19 June 2014
An Ounce of Home
Responding to the doorbell, I sign for a certified letter. It’s from Cedric Dobson, Attorney at Law, Minneapolis, Minnesota. My mind rushes ahead. What have I done? Am I being sued? But for what?
The delivery man is already driving away by the time I’ve opened the envelop. Cedric Dobson is notifying me of the passing of my recluse Aunt Thula, and I am mentioned in her estate. Quickly, I scan the body of the letter searching for key words. Unable to believe its contents, I read it again, more slowly this time.
Aunt Thula met life a bit differently. Nothing was ever as simple as it seemed. There was always a kink in everything she did or offered. It’s no different this time. She’s offering me two-million dollar in cash and bonds. However, there is one condition that must first be satisfied.
In order to qualify for the inheritance I must enjoy a round-the-world-journey, expenses paid, of course. But I’m able to take one thing with me. ONE THING!
My mind races from pillar to post, as it were, questioning the sanity of such an impossible condition. What about my blood pressure medication? Does that mean my iPad will be left behind? What about my half-finished novel. Toothbrush?
Without a doubt, at least I’m hoping, many necessities can be purchased on an as-needed basis. But how can I be sure. I certainly don’t want to loose that fortune simply because I don’t understand.
Slow down, I tell myself. Clear your head. Starbuck’s, that’s a first step. It’s only four blocks away. I can hop in the car and be there inside of three minutes. Wait! I should walk. That will give me time to sort through these questions.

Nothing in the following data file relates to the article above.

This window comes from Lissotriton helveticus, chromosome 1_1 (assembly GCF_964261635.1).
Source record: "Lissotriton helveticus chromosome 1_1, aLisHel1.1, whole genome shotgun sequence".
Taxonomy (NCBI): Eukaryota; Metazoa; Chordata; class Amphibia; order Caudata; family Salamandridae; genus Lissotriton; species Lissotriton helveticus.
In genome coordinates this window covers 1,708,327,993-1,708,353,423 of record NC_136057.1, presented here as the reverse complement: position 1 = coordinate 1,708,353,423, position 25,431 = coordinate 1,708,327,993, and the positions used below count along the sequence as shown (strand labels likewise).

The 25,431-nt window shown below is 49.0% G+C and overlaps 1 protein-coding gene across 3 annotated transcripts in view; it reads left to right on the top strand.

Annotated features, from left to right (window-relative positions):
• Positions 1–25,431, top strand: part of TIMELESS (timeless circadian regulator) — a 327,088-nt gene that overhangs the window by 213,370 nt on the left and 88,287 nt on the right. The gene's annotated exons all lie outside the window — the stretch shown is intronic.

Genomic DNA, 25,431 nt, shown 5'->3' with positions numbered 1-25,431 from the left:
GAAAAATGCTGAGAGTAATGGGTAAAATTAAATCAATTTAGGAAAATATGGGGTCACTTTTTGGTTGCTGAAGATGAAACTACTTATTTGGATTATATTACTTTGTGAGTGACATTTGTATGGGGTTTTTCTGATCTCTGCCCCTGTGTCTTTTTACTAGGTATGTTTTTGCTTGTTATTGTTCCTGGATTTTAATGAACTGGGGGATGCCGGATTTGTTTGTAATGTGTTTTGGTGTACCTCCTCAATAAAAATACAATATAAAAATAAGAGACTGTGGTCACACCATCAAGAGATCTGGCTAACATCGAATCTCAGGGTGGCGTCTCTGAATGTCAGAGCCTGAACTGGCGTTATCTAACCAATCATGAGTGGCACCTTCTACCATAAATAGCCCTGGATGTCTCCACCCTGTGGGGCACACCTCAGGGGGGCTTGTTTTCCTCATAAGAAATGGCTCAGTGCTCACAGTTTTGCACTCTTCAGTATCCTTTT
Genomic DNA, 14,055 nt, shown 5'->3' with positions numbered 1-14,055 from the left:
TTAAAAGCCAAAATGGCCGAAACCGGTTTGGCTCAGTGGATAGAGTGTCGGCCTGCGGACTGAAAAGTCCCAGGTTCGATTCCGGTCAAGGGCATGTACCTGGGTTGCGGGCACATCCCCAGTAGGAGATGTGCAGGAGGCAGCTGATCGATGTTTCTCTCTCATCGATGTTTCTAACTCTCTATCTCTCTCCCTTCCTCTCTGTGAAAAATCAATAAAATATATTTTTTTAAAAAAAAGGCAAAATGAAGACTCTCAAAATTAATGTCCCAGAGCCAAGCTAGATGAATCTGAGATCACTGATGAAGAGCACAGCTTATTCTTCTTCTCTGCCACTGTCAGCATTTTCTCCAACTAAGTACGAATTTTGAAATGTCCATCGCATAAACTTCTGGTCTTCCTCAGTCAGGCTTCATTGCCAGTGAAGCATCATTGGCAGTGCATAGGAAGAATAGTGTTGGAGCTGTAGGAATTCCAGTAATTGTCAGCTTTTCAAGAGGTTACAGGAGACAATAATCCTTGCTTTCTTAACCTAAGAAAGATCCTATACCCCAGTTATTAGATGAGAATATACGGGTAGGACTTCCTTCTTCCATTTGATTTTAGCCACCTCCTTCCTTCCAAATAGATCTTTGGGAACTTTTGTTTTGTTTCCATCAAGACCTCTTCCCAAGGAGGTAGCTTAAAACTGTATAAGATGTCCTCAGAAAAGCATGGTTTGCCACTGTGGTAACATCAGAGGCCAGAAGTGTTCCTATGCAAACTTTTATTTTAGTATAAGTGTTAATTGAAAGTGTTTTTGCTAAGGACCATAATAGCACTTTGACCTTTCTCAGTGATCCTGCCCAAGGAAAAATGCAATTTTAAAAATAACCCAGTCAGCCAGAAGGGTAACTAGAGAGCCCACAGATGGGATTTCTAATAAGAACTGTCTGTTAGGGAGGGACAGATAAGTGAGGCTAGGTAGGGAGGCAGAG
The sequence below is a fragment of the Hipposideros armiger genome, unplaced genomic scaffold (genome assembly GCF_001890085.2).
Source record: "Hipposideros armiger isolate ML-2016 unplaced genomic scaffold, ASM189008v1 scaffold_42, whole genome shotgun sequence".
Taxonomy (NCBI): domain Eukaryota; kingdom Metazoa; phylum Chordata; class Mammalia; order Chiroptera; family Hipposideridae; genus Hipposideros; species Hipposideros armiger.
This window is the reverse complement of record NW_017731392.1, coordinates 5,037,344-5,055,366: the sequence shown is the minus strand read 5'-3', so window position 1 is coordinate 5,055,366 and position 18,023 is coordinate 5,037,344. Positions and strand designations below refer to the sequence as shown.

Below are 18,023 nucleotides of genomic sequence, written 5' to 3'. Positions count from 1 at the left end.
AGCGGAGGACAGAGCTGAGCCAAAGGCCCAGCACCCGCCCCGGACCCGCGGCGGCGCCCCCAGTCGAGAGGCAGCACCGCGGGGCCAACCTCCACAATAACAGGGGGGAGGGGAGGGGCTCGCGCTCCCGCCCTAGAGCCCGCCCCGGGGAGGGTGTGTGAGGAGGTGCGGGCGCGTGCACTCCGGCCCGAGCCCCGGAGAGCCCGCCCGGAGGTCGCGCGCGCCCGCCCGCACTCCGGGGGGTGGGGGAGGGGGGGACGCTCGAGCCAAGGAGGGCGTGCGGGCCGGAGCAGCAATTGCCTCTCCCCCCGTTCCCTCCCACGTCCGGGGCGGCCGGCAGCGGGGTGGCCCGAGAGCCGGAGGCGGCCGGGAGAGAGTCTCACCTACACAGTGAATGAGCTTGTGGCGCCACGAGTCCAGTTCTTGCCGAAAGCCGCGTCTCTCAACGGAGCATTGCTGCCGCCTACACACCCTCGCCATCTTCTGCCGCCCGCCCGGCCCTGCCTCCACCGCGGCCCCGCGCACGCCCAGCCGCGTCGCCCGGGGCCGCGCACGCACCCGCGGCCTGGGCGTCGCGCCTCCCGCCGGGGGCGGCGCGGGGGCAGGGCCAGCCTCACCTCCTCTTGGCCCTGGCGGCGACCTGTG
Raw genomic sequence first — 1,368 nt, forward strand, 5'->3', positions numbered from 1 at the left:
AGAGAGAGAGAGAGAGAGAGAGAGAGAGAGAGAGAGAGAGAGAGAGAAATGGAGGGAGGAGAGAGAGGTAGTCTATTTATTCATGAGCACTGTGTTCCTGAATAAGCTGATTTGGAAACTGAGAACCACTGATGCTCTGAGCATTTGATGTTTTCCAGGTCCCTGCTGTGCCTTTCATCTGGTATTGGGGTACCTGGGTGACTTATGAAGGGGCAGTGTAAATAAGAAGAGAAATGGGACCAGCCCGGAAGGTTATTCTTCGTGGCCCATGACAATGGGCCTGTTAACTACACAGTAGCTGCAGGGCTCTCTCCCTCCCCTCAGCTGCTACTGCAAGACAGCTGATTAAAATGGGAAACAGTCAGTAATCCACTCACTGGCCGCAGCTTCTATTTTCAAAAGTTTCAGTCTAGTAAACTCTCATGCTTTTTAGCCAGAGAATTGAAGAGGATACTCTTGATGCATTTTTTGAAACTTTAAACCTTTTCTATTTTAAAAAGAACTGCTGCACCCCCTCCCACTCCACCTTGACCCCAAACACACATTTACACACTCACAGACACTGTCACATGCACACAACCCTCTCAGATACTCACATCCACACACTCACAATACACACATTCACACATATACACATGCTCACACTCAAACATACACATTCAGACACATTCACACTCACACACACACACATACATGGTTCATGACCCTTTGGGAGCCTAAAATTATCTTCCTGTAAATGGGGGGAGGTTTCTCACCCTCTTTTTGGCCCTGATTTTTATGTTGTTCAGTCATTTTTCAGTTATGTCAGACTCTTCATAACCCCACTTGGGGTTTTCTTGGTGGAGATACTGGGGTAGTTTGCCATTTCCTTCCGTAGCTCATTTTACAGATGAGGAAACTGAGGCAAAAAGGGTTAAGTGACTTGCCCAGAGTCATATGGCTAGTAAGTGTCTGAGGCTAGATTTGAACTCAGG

Only one thing. A tailor? Should I bring a tailor to fashion new clothes? No. I’ll be in need of more than clothes. They are probably part of the package, anyway. If I were a dishonest person I might bring along a companion, a cat burglar who, could steal everything I need. That won’t work.
I brainstorm through two large cups of coffee. By this time the caffeine has made its mark. I have the jitters big time. Returning home, I realize that this morning’s letter has thrown my schedule on its ear. I’ve forgotten about breakfast. More importantly, I’ve neglected my daily reading of a chapter in the Bible.
Pulling open the top drawer of my writing desk, I take out my King James Version and let it fall open at random – any book, any chapter, any verse. It opens to Matthew, chapter six, verse 25. “Therefore I tell you do not be anxious about your life, what you shall eat or what you shall drink, nor about your body, what you shall put on it….” I read on to chapter seven. The decision is there. The words of Jesus spell it out.
The only thing I need is my Holy Bible.